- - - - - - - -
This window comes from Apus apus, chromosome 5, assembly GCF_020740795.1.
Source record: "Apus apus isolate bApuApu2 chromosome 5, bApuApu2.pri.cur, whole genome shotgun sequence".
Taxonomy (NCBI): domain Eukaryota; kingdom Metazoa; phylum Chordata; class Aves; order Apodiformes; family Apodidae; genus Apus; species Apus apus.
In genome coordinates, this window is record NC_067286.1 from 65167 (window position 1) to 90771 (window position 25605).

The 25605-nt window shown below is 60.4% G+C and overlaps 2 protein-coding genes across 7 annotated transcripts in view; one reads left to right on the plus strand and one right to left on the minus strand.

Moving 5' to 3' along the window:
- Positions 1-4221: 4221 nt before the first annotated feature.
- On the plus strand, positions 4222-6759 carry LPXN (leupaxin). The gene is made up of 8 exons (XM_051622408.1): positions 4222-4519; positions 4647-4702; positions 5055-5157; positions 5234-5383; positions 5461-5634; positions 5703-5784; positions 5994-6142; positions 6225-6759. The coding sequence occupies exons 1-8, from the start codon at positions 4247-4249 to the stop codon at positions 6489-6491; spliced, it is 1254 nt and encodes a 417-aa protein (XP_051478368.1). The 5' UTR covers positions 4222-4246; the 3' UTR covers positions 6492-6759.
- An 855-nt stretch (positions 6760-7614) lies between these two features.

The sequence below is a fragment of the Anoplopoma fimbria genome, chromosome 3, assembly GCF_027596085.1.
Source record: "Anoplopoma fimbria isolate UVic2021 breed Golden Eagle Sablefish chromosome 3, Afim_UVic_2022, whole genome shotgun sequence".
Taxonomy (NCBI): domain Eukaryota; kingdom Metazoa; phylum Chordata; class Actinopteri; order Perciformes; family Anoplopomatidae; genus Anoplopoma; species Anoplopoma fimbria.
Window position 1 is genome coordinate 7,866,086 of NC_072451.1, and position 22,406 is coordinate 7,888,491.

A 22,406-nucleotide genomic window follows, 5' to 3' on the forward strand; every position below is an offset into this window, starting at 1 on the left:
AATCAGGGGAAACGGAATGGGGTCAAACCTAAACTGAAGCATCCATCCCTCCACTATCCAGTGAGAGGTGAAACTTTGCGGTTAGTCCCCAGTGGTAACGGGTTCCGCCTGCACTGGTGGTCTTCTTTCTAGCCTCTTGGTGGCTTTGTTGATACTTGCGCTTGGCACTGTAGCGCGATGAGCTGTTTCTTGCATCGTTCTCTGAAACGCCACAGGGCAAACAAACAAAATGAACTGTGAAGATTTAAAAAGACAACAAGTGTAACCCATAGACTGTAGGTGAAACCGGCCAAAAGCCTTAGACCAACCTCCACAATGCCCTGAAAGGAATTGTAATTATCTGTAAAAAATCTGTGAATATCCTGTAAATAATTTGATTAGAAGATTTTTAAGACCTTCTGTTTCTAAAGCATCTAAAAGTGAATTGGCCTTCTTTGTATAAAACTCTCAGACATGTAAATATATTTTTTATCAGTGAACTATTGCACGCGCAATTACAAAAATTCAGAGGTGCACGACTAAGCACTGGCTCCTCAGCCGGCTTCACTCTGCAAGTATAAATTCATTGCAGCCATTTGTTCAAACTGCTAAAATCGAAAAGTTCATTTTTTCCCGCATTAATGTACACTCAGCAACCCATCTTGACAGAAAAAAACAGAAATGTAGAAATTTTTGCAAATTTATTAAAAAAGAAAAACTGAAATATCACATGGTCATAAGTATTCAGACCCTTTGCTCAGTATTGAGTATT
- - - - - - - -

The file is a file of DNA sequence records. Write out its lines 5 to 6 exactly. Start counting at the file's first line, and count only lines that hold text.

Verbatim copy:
The 25605-nt window shown below is 60.4% G+C and overlaps 2 protein-coding genes across 7 annotated transcripts in view; one reads left to right on the plus strand and one right to left on the minus strand.

Moving 5' to 3' along the window: